venture capital report

Rod Werner
Senior Vice President
Managing Director
City National Technology Group

Some highlights from CB Insights' report on venture capital financing in the first quarter:

-- Boom times in venture investing often are followed by booms in VC-backed companies going public, allowing the public to get a piece of fast-growing new businesses. But this time, many startups are choosing to stay private longer. One result: relatively few initial public stock offerings.

Just 12 VC-backed companies had IPOs in the first quarter, down from 34 a year earlier.

-- While California companies dominate the venture capital market, taking 52 percent of the $11.3 billion invested in the first quarter, 39 states had at least one venture deal.

The top 10 states by number of deals: California, 348; Massachusetts, 93; New York, 88; Texas, 40; Washington, 24; Colorado, 19; Virginia, 17; Georgia, 17; Illinois, 16; and North Carolina, 13.

-- L.A. County's venture investment total of $220.3 million last quarter paled compared with the $2.2 billion invested in San Francisco companies. But L.A.'s take still exceeded the VC dollars invested in most entire states, including North Carolina ($207 million), New Jersey ($201 million) and Illinois ($124 million).

-- The major VC destinations, including Silicon Valley, Massachusetts and New York City, reached new highs in quarterly funding in 2014, then faded somewhat in the first quarter of this year. But activity in the state of Washington hit a new high in dollars invested last quarter, at $426 million across 24 companies, including home improvement website and space-commercialization company Spaceflight Industries.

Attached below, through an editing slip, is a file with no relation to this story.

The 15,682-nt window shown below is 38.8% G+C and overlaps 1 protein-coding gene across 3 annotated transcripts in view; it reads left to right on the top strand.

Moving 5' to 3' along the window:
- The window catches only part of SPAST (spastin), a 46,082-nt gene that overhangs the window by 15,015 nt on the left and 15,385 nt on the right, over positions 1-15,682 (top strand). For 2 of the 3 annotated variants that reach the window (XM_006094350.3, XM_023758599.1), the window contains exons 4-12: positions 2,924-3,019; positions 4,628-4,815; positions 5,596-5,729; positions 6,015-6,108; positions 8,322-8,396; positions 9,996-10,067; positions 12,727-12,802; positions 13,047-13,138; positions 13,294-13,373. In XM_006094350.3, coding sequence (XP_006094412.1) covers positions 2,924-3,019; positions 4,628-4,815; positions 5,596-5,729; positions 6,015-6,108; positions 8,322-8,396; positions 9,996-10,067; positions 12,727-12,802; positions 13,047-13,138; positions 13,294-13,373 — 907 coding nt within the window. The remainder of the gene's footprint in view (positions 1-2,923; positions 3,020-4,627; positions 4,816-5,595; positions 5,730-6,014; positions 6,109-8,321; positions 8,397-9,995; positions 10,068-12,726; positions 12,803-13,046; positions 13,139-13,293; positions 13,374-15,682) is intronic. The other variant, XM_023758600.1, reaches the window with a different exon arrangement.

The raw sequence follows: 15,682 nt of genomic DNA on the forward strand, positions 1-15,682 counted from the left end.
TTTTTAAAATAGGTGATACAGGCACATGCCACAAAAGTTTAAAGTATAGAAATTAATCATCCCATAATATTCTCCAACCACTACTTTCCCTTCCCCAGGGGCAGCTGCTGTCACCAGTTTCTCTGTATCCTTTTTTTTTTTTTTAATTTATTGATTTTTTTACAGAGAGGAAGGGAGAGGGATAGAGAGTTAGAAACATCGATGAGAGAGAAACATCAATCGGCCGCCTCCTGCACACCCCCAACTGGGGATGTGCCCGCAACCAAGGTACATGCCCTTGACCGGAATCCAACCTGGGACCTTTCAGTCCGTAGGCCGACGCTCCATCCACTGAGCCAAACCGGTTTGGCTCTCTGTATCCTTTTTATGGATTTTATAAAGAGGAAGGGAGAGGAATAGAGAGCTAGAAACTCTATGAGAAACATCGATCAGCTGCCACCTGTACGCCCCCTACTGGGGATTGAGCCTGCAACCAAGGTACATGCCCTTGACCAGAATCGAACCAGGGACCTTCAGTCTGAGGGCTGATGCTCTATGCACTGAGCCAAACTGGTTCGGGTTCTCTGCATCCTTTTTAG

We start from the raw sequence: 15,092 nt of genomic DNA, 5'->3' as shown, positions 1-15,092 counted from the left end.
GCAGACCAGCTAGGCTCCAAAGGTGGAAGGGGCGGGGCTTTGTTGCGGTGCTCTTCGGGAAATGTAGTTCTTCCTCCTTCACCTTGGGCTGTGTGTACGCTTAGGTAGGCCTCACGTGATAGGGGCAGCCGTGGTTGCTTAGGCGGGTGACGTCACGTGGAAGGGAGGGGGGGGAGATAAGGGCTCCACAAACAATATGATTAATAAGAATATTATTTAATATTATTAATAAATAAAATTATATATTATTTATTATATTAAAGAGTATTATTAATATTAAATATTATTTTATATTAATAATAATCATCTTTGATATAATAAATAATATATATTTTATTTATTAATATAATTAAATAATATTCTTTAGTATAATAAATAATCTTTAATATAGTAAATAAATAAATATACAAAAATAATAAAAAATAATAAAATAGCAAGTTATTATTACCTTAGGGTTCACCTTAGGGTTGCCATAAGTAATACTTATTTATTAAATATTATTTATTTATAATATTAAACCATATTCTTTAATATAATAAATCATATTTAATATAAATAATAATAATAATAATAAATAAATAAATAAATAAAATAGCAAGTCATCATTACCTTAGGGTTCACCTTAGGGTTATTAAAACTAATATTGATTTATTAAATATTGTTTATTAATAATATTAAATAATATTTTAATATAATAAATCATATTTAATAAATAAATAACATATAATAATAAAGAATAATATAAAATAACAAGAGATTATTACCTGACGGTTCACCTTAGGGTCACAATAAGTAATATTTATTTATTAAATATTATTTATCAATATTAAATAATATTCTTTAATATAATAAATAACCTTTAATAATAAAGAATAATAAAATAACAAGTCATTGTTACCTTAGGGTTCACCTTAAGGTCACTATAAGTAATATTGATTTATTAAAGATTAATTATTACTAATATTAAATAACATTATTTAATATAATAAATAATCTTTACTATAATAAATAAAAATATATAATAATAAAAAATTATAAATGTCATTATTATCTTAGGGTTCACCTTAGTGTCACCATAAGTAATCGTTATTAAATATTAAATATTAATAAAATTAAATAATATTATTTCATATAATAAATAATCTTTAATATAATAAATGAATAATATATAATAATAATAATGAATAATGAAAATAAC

-- Orange County has been fading as a venture capital magnet, a trend that continued in the first quarter. Just six O.C. firms got VC investments, down from 12 a year earlier. The total invested last quarter was $139.6 million, down from $206.8 million a year earlier.

O.C. has suffered as fewer of its startup firms in health care, a key industry, have attracted VC money.


The content of Venture Capital Report is compiled from data and sources believed to be reliable, but is not guaranteed as to accuracy or completeness. Opinions expressed are those of the authors or the interviewees and are not necessarily the opinions of City National Bank, member FDIC. This publication is intended to be a source of general information regarding subject matters of interest to our clients. The effectiveness of the advice or suggestions presented, if any, will depend on the reader’s situation and are for the reader to determine. If investments are discussed, the discussion should not be considered or relied upon as specific investment advice directed to the reader’s specific investment objectives, nor should any discussion of specific securities be taken as a solicitation or recommendation for any reader to buy or sell such securities. City National Bank (and its clients or associated persons) may at times have positions in securities and investments discussed from time to time in this publication and may make additional purchases or sales inconsistent with the discussion. City National Bank, as a matter of policy, does not give tax, accounting, regulatory or legal advice. Rules and regulations in the areas of law, tax and accounting are subject to change and open to varying interpretations. The reader is encouraged to consult his or her own tax, accounting or legal adviser.